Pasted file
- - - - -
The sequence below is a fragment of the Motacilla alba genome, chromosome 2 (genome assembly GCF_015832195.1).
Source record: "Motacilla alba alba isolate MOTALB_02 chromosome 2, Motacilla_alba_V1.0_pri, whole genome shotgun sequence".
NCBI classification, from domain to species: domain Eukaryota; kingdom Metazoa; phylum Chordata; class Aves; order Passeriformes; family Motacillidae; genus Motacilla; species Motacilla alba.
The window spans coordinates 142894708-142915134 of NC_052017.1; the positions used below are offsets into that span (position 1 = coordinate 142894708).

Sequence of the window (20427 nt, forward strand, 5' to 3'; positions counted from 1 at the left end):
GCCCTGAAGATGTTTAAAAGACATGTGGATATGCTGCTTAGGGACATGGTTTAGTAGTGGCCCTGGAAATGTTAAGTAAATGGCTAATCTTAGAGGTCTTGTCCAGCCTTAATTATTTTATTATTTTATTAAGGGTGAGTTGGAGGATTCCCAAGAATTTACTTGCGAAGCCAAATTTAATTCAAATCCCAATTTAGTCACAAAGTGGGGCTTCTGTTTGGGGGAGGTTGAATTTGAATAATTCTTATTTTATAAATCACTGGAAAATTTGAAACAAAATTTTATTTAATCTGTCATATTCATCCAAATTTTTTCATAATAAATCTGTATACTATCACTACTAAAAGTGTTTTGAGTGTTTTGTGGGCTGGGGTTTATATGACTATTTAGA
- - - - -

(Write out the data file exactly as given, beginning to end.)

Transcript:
The sequence below is a fragment of the Motacilla alba genome, chromosome 2 (genome assembly GCF_015832195.1).
Source record: "Motacilla alba alba isolate MOTALB_02 chromosome 2, Motacilla_alba_V1.0_pri, whole genome shotgun sequence".
NCBI classification, from domain to species: domain Eukaryota; kingdom Metazoa; phylum Chordata; class Aves; order Passeriformes; family Motacillidae; genus Motacilla; species Motacilla alba.
The window spans coordinates 142894708-142915134 of NC_052017.1; the positions used below are offsets into that span (position 1 = coordinate 142894708).

Sequence of the window (20427 nt, forward strand, 5' to 3'; positions counted from 1 at the left end):
GCCCTGAAGATGTTTAAAAGACATGTGGATATGCTGCTTAGGGACATGGTTTAGTAGTGGCCCTGGAAATGTTAAGTAAATGGCTAATCTTAGAGGTCTTGTCCAGCCTTAATTATTTTATTATTTTATTAAGGGTGAGTTGGAGGATTCCCAAGAATTTACTTGCGAAGCCAAATTTAATTCAAATCCCAATTTAGTCACAAAGTGGGGCTTCTGTTTGGGGGAGGTTGAATTTGAATAATTCTTATTTTATAAATCACTGGAAAATTTGAAACAAAATTTTATTTAATCTGTCATATTCATCCAAATTTTTTCATAATAAATCTGTATACTATCACTACTAAAAGTGTTTTGAGTGTTTTGTGGGCTGGGGTTTATATGACTATTTAGA